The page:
Walking with Jesus

I want Jesus to walk with me
I want Jesus to walk with me
All along my pilgrim journey
I want Jesus to walk with me

I have been singing this spiritual refrain over and over in my head.  It’s the first hymn we will sing on Sunday.  It is one that has become a favorite since I learned it last year — but more than that, the lyrics speak to a longing in my heart.

As I try to find silence this Lent, more often than not, I realize I want someone to take my hand.  I want someone to guide me into the next step.  I want Jesus to walk with me. I don’t want anyone else’s Jesus.  I want mine.  (Of course, I’m not really sure what Jesus looks like for me right now. I just know that a quick image search on Google forces me to stare at a lot of white men with flowing locks. That’s not my Jesus.)  Still, whatever Jesus looks like, I want her on my pilgrim journey.  This one. Right now.

I was comforted by the words I read last night in this article Staying with Jesus.  Anne Jernberg finds herself singing Taize on Good Friday in a monastery. After hearing a few short verses from our sacred text, the worshipping community is invited to take the role of the disciples. They are invited to stay with Jesus. They are invited to keep vigil for the next 18 hours singing the same English chant over and over again.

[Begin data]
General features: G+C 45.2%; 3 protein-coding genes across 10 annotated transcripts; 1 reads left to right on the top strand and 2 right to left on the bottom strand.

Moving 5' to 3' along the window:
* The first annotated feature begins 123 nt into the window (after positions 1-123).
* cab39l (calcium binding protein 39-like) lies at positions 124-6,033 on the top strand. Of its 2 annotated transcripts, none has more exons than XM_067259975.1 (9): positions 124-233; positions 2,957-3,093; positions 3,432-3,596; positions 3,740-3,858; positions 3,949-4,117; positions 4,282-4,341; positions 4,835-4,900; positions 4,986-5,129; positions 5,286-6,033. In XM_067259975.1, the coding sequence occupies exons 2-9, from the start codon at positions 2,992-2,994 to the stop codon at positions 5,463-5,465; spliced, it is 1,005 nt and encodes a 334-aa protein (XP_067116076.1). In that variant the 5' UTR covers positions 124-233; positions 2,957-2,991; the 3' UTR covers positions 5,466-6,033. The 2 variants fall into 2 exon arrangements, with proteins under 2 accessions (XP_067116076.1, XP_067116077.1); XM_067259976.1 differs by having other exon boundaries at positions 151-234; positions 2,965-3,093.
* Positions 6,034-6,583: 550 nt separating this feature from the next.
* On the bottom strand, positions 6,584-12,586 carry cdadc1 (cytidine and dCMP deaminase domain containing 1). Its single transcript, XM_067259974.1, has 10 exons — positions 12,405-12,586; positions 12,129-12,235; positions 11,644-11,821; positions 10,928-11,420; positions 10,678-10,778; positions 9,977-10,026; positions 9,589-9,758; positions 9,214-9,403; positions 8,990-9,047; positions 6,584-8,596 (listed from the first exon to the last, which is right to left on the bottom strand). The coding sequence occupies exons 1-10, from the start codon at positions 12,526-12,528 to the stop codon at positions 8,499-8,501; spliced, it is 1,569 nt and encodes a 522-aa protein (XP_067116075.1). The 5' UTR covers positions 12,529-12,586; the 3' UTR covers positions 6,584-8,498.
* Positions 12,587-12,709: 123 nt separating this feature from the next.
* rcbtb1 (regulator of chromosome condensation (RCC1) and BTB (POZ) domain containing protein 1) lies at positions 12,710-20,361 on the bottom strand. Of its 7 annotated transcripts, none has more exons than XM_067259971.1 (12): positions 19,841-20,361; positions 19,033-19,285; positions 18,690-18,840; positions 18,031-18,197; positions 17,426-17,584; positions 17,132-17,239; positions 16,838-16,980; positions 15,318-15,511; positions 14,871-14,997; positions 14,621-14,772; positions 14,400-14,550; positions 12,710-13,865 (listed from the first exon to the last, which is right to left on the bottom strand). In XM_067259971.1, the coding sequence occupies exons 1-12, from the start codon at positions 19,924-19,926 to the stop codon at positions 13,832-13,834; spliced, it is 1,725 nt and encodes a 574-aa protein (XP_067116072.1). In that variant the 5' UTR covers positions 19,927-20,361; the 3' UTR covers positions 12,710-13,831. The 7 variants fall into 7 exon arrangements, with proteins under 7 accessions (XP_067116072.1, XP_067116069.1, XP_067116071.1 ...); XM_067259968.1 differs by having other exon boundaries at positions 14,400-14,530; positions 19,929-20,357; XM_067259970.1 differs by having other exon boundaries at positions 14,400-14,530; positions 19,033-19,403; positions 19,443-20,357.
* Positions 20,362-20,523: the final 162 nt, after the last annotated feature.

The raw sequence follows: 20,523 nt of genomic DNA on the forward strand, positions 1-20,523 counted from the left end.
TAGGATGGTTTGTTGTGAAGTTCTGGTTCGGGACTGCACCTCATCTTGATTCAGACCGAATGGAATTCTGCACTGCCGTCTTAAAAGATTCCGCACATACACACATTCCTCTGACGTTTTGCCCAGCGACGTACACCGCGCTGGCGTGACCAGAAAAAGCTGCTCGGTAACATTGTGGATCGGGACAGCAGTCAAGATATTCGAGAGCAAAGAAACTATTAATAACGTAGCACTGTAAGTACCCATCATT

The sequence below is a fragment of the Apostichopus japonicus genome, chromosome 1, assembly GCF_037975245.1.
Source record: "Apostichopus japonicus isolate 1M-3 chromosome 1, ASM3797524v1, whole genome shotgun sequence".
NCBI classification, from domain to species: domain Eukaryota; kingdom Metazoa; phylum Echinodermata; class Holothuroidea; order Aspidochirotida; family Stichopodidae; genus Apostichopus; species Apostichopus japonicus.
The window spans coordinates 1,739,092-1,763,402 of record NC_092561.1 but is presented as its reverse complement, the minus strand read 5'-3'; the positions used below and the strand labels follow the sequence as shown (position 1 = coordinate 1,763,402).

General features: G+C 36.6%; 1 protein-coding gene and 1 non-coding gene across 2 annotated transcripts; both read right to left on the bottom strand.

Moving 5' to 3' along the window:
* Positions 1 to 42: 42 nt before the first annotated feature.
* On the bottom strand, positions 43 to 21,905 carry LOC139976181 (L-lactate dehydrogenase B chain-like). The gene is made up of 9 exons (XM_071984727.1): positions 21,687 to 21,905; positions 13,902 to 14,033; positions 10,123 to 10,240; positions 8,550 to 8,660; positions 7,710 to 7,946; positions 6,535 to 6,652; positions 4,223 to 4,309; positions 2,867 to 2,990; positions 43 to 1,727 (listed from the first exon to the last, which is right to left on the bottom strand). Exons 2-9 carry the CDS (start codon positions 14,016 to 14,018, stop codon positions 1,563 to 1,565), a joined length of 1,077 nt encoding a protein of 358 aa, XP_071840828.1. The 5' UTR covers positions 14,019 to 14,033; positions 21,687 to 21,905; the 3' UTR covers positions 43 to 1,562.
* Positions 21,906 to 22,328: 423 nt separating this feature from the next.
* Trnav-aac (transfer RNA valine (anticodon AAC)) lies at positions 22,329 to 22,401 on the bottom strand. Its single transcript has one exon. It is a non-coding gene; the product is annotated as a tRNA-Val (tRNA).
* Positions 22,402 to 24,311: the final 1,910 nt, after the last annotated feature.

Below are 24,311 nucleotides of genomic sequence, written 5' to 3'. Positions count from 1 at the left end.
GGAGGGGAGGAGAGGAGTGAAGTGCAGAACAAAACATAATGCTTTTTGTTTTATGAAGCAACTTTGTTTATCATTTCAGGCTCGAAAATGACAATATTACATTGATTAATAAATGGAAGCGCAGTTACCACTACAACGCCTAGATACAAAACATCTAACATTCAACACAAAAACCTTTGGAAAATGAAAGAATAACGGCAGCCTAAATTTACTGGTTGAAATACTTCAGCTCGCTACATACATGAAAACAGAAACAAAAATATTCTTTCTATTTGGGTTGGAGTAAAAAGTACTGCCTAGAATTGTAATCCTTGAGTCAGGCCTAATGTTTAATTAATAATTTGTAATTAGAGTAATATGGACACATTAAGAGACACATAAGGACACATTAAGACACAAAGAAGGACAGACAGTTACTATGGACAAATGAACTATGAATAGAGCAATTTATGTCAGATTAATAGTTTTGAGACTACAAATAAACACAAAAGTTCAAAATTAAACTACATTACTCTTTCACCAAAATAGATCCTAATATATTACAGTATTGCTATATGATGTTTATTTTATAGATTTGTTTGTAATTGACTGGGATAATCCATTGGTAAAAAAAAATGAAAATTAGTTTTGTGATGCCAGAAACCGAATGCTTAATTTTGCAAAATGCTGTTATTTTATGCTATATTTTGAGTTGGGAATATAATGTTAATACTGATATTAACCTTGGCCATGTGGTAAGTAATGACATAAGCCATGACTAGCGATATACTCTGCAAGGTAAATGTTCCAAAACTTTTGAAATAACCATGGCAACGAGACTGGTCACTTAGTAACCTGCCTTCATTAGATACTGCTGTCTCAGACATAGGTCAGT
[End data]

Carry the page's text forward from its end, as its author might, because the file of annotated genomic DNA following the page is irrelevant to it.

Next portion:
On their knees, these monks sing together.  Some don’t last.  Some stay in shifts.  And yet, while Anne sang these words, she realized that Jesus needed her to walk with him.  This hit home for me.  I might sing to myself about wanting Jesus to walk with me — but Jesus needs the company as much as I do.  Though I won’t edit the words on Sunday, I may find myself singing my own refrain on Sunday.  I might just find myself singing: Jesus, I want to walk with you. In truth, this might be the true prayer upon my heart.  I’m the one that is bumbling and confused.  Jesus is already walking by my side. I’m just trying to figure out how to keep pace.

One thought on “Walking with Jesus

  1. Those are both special songs to me, and I remember spending Lent a few years ago with much the same thoughts you have now. Do we really understand what it means to walk with Jesus? Is that what we really want?
    We've been singing the closest hymn I could get to this all through Lent (Red Hymnal has its limitations), “Jesus Walked This Lonesome Valley.” I'm trying to go with him.


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